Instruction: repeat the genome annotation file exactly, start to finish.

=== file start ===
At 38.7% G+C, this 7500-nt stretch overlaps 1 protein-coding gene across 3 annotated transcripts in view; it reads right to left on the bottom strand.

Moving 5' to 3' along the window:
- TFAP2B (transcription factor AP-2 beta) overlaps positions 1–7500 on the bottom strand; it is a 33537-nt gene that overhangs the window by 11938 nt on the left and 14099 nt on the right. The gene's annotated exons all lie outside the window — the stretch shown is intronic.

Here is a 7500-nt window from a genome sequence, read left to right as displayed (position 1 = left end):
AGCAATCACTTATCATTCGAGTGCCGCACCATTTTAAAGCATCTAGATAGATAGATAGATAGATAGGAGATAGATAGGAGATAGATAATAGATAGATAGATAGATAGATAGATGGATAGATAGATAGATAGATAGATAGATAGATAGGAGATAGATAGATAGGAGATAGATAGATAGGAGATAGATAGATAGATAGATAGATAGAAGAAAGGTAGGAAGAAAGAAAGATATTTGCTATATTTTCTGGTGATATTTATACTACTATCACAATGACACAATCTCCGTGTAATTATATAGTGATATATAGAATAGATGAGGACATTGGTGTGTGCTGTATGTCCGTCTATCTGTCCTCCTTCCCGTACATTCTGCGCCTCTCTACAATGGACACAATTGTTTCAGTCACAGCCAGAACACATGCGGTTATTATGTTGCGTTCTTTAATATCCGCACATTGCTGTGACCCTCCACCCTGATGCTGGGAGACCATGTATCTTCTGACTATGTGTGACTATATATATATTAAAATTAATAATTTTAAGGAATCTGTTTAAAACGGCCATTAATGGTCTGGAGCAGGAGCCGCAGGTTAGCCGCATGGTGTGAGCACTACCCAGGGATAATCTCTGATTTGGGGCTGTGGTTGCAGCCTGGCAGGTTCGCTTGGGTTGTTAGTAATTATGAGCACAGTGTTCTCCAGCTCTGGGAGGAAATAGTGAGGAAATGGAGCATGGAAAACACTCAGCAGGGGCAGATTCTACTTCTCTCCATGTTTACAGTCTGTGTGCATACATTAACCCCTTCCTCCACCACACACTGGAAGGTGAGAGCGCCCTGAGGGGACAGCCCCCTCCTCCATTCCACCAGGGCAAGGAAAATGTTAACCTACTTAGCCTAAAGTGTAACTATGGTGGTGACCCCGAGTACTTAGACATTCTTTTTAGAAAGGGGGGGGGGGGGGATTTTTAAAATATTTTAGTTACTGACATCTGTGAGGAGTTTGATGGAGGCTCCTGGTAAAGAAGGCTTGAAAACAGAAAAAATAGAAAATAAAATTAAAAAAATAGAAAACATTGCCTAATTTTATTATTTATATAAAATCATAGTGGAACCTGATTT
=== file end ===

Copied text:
At 38.7% G+C, this 7500-nt stretch overlaps 1 protein-coding gene across 3 annotated transcripts in view; it reads right to left on the bottom strand.

Moving 5' to 3' along the window:
- TFAP2B (transcription factor AP-2 beta) overlaps positions 1–7500 on the bottom strand; it is a 33537-nt gene that overhangs the window by 11938 nt on the left and 14099 nt on the right. The gene's annotated exons all lie outside the window — the stretch shown is intronic.

Here is a 7500-nt window from a genome sequence, read left to right as displayed (position 1 = left end):
AGCAATCACTTATCATTCGAGTGCCGCACCATTTTAAAGCATCTAGATAGATAGATAGATAGATAGGAGATAGATAGGAGATAGATAATAGATAGATAGATAGATAGATAGATGGATAGATAGATAGATAGATAGATAGATAGATAGGAGATAGATAGATAGGAGATAGATAGATAGGAGATAGATAGATAGATAGATAGATAGAAGAAAGGTAGGAAGAAAGAAAGATATTTGCTATATTTTCTGGTGATATTTATACTACTATCACAATGACACAATCTCCGTGTAATTATATAGTGATATATAGAATAGATGAGGACATTGGTGTGTGCTGTATGTCCGTCTATCTGTCCTCCTTCCCGTACATTCTGCGCCTCTCTACAATGGACACAATTGTTTCAGTCACAGCCAGAACACATGCGGTTATTATGTTGCGTTCTTTAATATCCGCACATTGCTGTGACCCTCCACCCTGATGCTGGGAGACCATGTATCTTCTGACTATGTGTGACTATATATATATTAAAATTAATAATTTTAAGGAATCTGTTTAAAACGGCCATTAATGGTCTGGAGCAGGAGCCGCAGGTTAGCCGCATGGTGTGAGCACTACCCAGGGATAATCTCTGATTTGGGGCTGTGGTTGCAGCCTGGCAGGTTCGCTTGGGTTGTTAGTAATTATGAGCACAGTGTTCTCCAGCTCTGGGAGGAAATAGTGAGGAAATGGAGCATGGAAAACACTCAGCAGGGGCAGATTCTACTTCTCTCCATGTTTACAGTCTGTGTGCATACATTAACCCCTTCCTCCACCACACACTGGAAGGTGAGAGCGCCCTGAGGGGACAGCCCCCTCCTCCATTCCACCAGGGCAAGGAAAATGTTAACCTACTTAGCCTAAAGTGTAACTATGGTGGTGACCCCGAGTACTTAGACATTCTTTTTAGAAAGGGGGGGGGGGGGGATTTTTAAAATATTTTAGTTACTGACATCTGTGAGGAGTTTGATGGAGGCTCCTGGTAAAGAAGGCTTGAAAACAGAAAAAATAGAAAATAAAATTAAAAAAATAGAAAACATTGCCTAATTTTATTATTTATATAAAATCATAGTGGAACCTGATTT